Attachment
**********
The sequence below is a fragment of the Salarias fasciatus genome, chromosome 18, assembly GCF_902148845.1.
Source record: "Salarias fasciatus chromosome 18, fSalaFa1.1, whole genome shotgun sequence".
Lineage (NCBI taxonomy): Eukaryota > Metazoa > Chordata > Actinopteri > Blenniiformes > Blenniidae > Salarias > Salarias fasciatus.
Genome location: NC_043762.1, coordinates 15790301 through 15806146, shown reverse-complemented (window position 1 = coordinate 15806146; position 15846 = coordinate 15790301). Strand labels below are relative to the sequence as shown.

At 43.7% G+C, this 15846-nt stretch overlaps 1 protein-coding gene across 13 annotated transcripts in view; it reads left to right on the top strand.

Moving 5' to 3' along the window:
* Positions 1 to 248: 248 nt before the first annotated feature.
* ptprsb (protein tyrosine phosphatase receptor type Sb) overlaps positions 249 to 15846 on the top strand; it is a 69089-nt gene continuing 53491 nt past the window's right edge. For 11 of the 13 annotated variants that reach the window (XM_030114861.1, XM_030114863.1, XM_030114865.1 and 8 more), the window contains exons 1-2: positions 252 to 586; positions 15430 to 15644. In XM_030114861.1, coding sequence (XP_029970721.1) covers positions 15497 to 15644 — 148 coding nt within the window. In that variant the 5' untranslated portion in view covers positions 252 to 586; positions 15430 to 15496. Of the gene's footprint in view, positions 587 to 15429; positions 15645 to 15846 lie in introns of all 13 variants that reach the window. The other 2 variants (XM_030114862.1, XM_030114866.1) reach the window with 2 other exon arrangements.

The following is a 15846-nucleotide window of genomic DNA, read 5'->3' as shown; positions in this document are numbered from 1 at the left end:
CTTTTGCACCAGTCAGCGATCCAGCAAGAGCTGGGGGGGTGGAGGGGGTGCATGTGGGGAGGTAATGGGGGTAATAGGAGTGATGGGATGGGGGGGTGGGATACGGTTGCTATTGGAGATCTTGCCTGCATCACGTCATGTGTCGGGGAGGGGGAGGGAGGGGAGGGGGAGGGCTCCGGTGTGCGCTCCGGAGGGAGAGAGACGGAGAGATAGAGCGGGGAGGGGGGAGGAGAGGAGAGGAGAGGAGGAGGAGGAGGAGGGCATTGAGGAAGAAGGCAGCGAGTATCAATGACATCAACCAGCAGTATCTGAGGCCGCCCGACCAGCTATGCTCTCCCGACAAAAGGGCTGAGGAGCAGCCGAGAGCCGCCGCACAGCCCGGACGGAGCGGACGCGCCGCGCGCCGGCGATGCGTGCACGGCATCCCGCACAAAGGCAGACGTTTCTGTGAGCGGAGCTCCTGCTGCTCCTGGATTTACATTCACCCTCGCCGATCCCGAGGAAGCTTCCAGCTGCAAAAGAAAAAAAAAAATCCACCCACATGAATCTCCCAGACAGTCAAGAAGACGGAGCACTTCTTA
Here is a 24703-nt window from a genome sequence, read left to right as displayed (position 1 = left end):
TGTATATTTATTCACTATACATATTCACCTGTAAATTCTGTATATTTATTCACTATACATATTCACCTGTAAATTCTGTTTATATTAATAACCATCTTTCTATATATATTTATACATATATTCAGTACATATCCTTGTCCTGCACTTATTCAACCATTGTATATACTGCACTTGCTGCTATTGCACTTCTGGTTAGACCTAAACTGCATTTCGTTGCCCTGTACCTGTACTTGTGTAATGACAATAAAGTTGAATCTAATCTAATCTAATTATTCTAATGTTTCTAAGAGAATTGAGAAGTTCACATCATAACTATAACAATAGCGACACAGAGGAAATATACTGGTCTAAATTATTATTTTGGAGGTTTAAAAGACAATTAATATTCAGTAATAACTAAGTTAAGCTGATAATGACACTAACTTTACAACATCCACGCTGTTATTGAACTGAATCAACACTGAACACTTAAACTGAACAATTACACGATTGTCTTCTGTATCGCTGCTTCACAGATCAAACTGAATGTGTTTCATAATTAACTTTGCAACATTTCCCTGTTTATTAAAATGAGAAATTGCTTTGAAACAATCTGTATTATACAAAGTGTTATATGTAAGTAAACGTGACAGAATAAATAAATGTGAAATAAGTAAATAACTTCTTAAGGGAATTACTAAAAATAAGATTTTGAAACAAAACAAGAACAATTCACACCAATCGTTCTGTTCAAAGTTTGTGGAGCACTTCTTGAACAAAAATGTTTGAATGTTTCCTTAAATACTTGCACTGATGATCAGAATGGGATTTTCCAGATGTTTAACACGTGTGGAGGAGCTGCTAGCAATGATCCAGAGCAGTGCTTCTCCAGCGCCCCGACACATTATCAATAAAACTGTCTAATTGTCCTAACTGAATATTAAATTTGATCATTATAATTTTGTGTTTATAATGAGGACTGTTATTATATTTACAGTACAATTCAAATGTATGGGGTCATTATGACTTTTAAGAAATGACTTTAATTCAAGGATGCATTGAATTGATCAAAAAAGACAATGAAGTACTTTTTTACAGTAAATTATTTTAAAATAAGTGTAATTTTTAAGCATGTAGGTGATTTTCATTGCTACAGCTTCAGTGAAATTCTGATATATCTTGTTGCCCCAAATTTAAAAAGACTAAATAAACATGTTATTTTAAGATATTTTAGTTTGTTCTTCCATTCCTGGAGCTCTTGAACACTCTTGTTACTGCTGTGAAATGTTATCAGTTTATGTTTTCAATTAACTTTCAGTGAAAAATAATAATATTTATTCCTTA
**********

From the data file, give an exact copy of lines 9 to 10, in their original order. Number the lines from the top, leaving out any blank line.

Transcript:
The following is a 15846-nucleotide window of genomic DNA, read 5'->3' as shown; positions in this document are numbered from 1 at the left end:
CTTTTGCACCAGTCAGCGATCCAGCAAGAGCTGGGGGGGTGGAGGGGGTGCATGTGGGGAGGTAATGGGGGTAATAGGAGTGATGGGATGGGGGGGTGGGATACGGTTGCTATTGGAGATCTTGCCTGCATCACGTCATGTGTCGGGGAGGGGGAGGGAGGGGAGGGGGAGGGCTCCGGTGTGCGCTCCGGAGGGAGAGAGACGGAGAGATAGAGCGGGGAGGGGGGAGGAGAGGAGAGGAGAGGAGGAGGAGGAGGAGGGCATTGAGGAAGAAGGCAGCGAGTATCAATGACATCAACCAGCAGTATCTGAGGCCGCCCGACCAGCTATGCTCTCCCGACAAAAGGGCTGAGGAGCAGCCGAGAGCCGCCGCACAGCCCGGACGGAGCGGACGCGCCGCGCGCCGGCGATGCGTGCACGGCATCCCGCACAAAGGCAGACGTTTCTGTGAGCGGAGCTCCTGCTGCTCCTGGATTTACATTCACCCTCGCCGATCCCGAGGAAGCTTCCAGCTGCAAAAGAAAAAAAAAAATCCACCCACATGAATCTCCCAGACAGTCAAGAAGACGGAGCACTTCTTA